Calder—or Calder-esque—mobiles animate the library. “I don’t know if they’re Calder or if they’re Calder look-alikes, but I love them. It doesn’t matter to me who it is. If I fall in love, I fall in love. I saw them in a shop, and I bought all of them.”

Calder—or Calder-esque—mobiles animate the library. “I don’t know if they’re Calder or if they’re Calder look-alikes, but I love them. It doesn’t matter to me who it is. If I fall in love, I fall in love. I saw them in a shop, and I bought all of them.”

The Perfect Partnership

Mariette was raised by her mother and her mother’s two sisters in a small town in Michigan. Her mother was a gifted seamstress, and all three women excelled in the domestic arts: at setting the perfect table, entertaining, cooking, and keeping house. Mariette decided to be an interior designer as a teenager, and her daughter, Brooke, left law school to work at her mother’s firm. Brooke is now a frequent collaborator with Mariette. Their working relationship is “made in heaven,” Mariette says. “We have the same sensibility, but she grew up with it. Just like I grew up with it. I think it’s just inherent in her personality to have great taste and style.”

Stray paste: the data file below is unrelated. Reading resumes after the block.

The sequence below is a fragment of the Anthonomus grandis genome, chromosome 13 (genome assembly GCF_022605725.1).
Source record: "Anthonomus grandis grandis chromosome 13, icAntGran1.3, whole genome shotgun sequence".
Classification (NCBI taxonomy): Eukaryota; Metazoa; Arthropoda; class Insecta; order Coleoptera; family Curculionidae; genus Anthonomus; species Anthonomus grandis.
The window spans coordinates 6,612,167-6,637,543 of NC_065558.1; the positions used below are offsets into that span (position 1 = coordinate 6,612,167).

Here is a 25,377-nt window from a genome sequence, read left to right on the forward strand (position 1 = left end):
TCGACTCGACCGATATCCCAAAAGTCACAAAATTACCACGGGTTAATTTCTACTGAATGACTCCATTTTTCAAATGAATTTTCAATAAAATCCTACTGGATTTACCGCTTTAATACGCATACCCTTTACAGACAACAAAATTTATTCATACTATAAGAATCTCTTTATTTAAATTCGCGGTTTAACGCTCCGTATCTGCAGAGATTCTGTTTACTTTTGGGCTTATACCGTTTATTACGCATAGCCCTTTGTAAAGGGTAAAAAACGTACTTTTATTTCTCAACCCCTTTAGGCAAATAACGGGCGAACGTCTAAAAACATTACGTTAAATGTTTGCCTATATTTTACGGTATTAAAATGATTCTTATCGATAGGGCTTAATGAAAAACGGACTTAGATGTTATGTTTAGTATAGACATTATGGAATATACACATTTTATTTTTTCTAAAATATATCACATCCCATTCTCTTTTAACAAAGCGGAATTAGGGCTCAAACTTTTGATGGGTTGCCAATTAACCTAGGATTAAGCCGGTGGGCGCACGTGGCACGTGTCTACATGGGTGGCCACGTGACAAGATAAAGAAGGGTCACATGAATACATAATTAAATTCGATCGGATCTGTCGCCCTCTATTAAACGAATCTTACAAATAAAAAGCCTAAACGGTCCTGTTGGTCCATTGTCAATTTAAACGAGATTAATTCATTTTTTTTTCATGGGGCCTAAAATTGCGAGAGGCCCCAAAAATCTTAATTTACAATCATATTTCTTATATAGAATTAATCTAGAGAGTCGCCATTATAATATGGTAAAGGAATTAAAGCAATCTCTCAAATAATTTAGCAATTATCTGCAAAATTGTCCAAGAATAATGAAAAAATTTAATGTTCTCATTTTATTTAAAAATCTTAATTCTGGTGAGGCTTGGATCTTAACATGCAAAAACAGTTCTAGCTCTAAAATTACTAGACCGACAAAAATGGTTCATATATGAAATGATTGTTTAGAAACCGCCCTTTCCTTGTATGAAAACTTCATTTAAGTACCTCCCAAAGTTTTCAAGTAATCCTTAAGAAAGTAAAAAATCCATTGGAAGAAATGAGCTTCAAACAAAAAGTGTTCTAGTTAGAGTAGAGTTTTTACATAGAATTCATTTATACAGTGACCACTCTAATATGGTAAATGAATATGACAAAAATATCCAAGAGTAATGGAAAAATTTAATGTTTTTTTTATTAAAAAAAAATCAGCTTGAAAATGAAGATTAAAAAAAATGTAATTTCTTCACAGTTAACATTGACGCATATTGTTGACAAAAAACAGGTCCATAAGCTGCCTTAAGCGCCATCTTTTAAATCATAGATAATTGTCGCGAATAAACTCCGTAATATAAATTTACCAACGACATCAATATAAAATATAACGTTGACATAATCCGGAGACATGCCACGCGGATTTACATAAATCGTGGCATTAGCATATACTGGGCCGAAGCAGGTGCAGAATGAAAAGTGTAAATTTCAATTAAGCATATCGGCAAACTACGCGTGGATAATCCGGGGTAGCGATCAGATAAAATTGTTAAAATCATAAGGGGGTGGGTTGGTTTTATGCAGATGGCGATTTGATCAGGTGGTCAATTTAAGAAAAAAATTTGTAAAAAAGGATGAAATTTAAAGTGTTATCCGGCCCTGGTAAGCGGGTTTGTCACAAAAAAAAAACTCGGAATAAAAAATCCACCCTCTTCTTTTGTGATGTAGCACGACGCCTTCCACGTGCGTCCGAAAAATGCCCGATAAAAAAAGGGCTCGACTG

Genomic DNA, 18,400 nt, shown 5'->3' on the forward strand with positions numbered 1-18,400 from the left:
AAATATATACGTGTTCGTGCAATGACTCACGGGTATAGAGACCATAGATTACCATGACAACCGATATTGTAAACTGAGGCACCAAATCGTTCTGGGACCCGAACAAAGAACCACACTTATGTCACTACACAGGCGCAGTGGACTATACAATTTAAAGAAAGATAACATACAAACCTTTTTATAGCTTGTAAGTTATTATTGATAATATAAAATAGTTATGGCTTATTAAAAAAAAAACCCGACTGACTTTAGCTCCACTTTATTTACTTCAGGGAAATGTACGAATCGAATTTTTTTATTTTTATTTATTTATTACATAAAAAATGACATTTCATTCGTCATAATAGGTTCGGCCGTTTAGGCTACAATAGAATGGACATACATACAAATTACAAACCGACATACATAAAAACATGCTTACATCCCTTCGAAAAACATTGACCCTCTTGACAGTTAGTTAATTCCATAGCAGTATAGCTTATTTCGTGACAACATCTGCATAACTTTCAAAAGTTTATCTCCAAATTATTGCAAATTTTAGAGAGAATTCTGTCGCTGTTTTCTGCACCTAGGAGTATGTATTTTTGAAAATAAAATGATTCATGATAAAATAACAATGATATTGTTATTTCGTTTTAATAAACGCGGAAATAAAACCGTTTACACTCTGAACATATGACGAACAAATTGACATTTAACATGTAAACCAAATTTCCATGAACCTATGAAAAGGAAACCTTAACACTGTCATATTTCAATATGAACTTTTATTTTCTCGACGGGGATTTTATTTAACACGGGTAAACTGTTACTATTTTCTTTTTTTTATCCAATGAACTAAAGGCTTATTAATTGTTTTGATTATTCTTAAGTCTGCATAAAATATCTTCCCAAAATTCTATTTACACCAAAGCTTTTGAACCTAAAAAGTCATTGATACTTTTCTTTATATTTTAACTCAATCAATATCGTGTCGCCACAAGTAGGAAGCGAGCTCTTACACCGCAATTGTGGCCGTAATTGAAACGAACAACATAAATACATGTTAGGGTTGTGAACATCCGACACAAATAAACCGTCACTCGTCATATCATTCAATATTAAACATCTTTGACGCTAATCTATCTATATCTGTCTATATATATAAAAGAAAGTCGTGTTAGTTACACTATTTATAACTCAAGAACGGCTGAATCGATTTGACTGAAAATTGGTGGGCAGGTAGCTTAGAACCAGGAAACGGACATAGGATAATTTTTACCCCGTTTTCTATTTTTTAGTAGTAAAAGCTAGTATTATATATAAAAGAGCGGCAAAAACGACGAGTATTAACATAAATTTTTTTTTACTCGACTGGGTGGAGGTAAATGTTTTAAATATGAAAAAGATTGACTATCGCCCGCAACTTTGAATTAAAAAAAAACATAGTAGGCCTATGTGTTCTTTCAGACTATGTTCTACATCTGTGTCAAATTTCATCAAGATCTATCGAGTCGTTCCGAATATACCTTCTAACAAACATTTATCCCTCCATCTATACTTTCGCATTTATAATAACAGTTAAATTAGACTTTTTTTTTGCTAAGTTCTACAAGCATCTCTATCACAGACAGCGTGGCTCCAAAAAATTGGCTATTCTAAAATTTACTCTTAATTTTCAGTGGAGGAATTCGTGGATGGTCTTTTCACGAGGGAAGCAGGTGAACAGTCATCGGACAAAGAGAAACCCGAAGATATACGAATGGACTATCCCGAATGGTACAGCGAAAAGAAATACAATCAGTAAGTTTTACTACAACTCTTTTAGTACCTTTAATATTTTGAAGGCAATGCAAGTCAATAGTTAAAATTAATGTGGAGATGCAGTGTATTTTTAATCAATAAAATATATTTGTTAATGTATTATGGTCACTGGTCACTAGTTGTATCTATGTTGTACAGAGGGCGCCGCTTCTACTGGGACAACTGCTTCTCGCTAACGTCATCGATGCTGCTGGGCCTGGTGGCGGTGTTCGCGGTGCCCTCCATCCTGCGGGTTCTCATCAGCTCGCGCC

Brooke often comes for dinner, and occasionally Mariette hosts friends, but typically she meets friends out at restaurants and saves her hostess energy for her annual Christmas party. Nights in are spent reading, listening to music, or watching the news on the red floral-patterned couch in her office, surrounded by the things she loves. “I love everything in my apartment. I wouldn’t change a thing. If I didn’t love it, it wouldn’t be there.”

Both daughter Brooke and Eloise, Brooke’s Brussels griffon, are frequent guests in the home.

Both daughter Brooke and Eloise, Brooke’s Brussels griffon, are frequent guests in the home.

Join the Discussion

Join the Discussion

2 Responses to “Tour the Exquisite Home of the Incomparable Mariette Himes Gomez”

  1. BearMistress says:

    draperies. Draperies. *sigh*

  2. BearMistress says:

    But this is a gorgeous “look-book” and thank you for it. Ideas galore.